So I travelled to refugee camps in Syria and in Turkey, and I sat with families, and I listened. I listened to their parenting challenges, I listened to their parenting struggles, and I listened to their call for help. And sometimes that was just paused, as all I could do was hold hands with them and just join them in silent crying and prayer. They told me about their struggles, they told me about the rough, harsh refugee camp conditions that made it hard to focus on anything but practical chores like collecting clean water. They told me how they watched their children withdraw; the sadness, depression, anger, bed-wetting, thumb-sucking, fear of loud noises, fear of nightmares—terrifying, terrifying nightmares. These families had been through what we had been watching on the TV. The mothers—almost half of them were now widows of war, or didn't even know if their husbands were dead or alive—described how they felt they were coping so badly. They watched their children change and they had no idea how to help them. They didn't know how to answer their children's questions.
What I found incredibly astonishing and so motivational was that these families were so motivated to support their children. Despite all these challenges they faced, they were trying to help their children. They were making attempts at seeking support from NGO workers, from refugee camp teachers, professional medics, other parents. One mother I met had only been in a camp for four days, and had already made two attempts at seeking support for her eight-year-old daughter who was having terrifying nightmares. But sadly, these attempts are almost always useless. Refugee camp doctors, when available, are almost always too busy, or don't have the knowledge or the time for basic parenting supports. Refugee camp teachers and other parents are just like them—part of a new refugee community who's struggling with new needs.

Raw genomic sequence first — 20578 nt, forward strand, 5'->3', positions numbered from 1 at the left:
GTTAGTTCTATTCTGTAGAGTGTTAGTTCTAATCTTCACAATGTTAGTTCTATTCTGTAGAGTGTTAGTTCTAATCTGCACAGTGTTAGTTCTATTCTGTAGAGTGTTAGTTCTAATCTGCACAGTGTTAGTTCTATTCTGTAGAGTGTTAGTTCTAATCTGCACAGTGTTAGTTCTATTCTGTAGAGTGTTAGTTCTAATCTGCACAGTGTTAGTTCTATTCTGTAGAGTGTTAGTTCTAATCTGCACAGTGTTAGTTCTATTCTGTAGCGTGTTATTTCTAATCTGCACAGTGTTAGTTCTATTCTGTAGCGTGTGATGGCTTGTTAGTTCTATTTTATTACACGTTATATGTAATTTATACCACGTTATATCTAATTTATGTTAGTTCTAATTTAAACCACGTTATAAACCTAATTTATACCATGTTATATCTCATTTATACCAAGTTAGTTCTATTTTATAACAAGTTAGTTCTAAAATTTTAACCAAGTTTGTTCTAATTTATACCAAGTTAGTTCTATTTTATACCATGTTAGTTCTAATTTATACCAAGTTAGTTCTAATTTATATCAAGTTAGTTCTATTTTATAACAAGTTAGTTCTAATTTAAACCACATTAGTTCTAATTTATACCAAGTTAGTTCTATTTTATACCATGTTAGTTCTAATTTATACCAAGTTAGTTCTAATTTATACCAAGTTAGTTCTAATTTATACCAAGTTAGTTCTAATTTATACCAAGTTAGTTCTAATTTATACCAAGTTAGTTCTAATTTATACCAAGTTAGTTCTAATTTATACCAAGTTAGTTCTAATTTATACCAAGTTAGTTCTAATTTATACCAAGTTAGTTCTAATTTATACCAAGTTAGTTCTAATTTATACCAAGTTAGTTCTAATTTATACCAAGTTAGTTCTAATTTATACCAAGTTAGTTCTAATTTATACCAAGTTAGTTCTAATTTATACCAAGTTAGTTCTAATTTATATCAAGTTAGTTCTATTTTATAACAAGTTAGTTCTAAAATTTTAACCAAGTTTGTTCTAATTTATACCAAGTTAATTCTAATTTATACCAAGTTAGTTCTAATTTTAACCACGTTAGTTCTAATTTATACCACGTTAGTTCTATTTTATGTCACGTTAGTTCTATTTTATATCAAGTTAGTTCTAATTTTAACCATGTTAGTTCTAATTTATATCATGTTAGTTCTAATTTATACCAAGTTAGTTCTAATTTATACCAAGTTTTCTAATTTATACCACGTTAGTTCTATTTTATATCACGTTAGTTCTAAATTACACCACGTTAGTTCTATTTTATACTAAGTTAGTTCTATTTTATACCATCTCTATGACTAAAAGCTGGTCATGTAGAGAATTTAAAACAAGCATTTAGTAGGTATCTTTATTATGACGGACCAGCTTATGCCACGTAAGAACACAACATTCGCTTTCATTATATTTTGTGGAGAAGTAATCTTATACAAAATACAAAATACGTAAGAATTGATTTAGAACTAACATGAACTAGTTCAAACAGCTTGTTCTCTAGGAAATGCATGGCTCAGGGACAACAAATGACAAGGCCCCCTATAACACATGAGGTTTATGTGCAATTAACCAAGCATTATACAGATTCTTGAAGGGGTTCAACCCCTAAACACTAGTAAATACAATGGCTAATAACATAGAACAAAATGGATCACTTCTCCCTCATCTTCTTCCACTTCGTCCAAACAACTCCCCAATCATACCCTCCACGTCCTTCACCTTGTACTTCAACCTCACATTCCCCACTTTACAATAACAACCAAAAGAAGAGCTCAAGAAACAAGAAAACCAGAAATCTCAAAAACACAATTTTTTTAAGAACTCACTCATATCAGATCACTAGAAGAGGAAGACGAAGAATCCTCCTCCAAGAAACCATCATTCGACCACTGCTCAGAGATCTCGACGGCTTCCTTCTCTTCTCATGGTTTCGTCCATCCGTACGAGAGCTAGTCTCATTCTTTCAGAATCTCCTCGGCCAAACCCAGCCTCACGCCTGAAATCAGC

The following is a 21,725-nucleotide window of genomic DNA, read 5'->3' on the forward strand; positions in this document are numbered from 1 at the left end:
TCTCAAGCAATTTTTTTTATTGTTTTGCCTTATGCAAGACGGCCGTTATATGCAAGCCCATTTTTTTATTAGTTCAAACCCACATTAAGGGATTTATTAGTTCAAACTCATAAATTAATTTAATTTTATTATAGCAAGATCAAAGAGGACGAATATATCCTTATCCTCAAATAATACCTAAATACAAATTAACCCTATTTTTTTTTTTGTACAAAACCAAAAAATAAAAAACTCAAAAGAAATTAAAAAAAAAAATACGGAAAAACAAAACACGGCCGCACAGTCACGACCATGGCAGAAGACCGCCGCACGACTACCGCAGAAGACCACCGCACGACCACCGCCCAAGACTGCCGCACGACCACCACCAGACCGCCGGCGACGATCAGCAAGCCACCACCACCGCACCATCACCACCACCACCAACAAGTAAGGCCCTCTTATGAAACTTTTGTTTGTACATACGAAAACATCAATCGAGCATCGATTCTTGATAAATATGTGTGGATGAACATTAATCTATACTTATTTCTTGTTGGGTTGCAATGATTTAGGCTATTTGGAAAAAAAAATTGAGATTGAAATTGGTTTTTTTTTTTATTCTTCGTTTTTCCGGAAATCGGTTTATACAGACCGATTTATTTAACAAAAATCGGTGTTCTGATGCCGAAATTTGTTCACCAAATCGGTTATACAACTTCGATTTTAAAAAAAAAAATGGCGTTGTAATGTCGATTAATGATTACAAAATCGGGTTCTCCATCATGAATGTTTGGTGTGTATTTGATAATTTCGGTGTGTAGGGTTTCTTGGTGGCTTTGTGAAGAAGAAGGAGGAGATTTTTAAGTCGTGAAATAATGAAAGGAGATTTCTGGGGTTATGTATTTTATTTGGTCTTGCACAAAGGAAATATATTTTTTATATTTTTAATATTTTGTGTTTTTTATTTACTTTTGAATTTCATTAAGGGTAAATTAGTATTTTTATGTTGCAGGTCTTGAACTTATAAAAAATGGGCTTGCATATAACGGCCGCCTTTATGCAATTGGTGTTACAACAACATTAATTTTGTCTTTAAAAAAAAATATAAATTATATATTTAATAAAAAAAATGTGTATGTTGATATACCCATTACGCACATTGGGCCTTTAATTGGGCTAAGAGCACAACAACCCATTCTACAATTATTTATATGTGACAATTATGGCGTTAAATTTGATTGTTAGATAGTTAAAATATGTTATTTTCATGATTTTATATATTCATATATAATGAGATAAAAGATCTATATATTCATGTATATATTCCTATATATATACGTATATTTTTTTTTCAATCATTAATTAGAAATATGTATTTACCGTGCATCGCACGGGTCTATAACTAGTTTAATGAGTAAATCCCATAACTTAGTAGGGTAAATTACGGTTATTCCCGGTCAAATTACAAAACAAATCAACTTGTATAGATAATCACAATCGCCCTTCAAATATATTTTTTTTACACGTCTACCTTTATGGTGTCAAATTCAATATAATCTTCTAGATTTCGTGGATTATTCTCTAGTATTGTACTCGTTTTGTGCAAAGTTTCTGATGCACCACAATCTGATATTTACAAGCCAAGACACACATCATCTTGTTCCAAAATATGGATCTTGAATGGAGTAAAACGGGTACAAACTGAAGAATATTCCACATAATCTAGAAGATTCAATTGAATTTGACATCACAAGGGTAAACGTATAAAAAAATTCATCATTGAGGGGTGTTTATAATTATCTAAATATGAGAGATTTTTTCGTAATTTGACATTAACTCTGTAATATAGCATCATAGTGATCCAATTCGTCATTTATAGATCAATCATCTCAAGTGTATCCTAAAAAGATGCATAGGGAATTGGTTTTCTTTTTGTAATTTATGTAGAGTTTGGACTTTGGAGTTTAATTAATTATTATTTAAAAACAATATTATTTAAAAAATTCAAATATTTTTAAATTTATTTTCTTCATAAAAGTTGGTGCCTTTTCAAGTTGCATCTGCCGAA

So then we began to think: How could we help these families? The families were struggling with things much bigger than they could cope with. The Syrian crisis made it clear how incredibly impossible it would be to reach families on an individual level. How else could we help them? How would we reach families at a population level and low costs in these terrifying, terrifying times?
After hours of speaking to NGO workers, one suggested a fantastic innovative idea of distributing parenting information leaflets via bread wrappers—bread wrappers that were being delivered to families in a conflict zone in Syria by humanitarian workers. So that's what we did. The bread wrappers haven't changed at all in their appearance, except for the addition of two pieces of paper. One was a parenting information leaflet that had basic advice and information that normalized to the parent what they might be experiencing, and what their child might be experiencing. And information on how they could support themselves and their children, such as information like spending time talking to your child, showing them more affection, being more patient with your child, talking to your children. The other piece of paper was a feedback questionnaire, and of course, there was a pen. So is this simply leaflet distribution, or is this actually a possible means of delivering psychological first aid that provides warm, secure, loving parenting?